Focus on Stimulus

Focus on Stimulus

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On December 9, Morgan Stanley economists Richard Berner and David Greenlaw estimated that the tax deal will raise growth in 2011 but reduce it in 2012.

In a December 8 analysis, economist Mark Zandi praised the stimulus package announced by the White House and congressional Republicans. He has now raised his real GDP forecast for next year to 4 percent and expects 2.6 million jobs to be created in 2011, which will reduce the unemployment rate by more than a percentage point.

On December 7, Macroeconomic Advisers estimated that the stimulus deal will boost real GDP growth in 2011 above 4 percent. It had previously estimated that growth would be 3.7 percent next year.

On December 3, Morgan Stanley economist David Greenlaw posted an analysis of extended unemployment benefits. He estimates that GDP growth will be one percentage point lower in the first quarter of 2011 if benefits are allowed to expire.

On December 2, the Council of Economic Advisers issued a report on the economic impact of extended unemployment benefits. It finds that by supporting households that would otherwise be forced to cut back on their spending, unemployment benefits stimulate national economic growth and lower unemployment rates.

In a November 30 speech, Federal Reserve Bank of Minneapolis president Narayana Kocherlakota discussed the ways in which monetary and fiscal stimulus mirror each other.

In a November 29 report, the Congressional Budget Office estimated that the net cost to taxpayers of the Troubled Asset Relief Program (TARP) would be just $25 billion, down from an estimate of $66 billion in August and $109 billion in March. The original cost was estimated at $700 billion when enacted by the George W. Bush administration. Nevertheless, TARP is routinely attacked by Republicans as a vast give-away program.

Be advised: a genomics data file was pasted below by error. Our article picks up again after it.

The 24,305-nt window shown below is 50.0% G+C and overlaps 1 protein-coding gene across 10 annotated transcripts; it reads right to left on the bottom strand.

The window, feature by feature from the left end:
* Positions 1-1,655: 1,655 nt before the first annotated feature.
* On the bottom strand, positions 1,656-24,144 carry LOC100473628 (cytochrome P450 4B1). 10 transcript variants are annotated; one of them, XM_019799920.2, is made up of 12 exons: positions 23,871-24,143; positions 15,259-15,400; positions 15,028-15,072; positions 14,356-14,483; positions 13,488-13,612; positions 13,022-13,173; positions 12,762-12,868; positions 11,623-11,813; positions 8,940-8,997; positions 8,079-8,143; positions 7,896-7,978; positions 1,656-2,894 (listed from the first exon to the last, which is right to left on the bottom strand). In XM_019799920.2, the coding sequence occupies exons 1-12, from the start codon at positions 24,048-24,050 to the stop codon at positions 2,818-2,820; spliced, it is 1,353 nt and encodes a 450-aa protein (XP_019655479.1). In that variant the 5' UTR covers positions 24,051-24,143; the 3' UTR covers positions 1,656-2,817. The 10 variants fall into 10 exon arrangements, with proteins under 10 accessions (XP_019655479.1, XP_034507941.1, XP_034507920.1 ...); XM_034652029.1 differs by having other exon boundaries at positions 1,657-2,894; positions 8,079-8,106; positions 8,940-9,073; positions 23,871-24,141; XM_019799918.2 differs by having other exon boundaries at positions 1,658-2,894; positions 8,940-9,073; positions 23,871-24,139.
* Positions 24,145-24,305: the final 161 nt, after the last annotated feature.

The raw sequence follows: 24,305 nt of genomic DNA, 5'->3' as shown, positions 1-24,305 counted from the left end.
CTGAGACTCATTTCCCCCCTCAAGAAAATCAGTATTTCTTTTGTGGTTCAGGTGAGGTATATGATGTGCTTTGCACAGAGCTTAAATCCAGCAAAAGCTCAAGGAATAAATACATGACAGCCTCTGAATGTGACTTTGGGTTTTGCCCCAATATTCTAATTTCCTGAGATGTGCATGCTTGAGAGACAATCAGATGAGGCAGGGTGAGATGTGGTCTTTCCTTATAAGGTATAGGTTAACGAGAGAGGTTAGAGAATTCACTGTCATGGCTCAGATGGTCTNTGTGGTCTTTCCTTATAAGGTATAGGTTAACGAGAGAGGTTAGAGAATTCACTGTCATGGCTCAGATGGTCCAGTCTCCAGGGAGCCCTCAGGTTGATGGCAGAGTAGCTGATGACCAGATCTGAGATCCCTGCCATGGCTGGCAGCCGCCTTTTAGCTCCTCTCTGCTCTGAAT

I last posted items on this topic on November 29.

Bruce Bartlett is an American historian and columnist who focuses on the intersection between politics and economics. He  blogs daily and writes a weekly column at The Fiscal Times. Bartlett has written for Forbes Magazine and Creators Syndicate, and his work is informed by many years in government, including as a senior policy analyst in the Reagan White House. He is the author of seven books including the New York Times best-seller, Impostor: How George W. Bush Bankrupted America and Betrayed the Reagan Legacy (Doubleday, 2006).

Bruce Bartlett’s columns focus on the intersection of politics and economics. The author of seven books, he worked in government for many years and was senior policy analyst in the Reagan White House.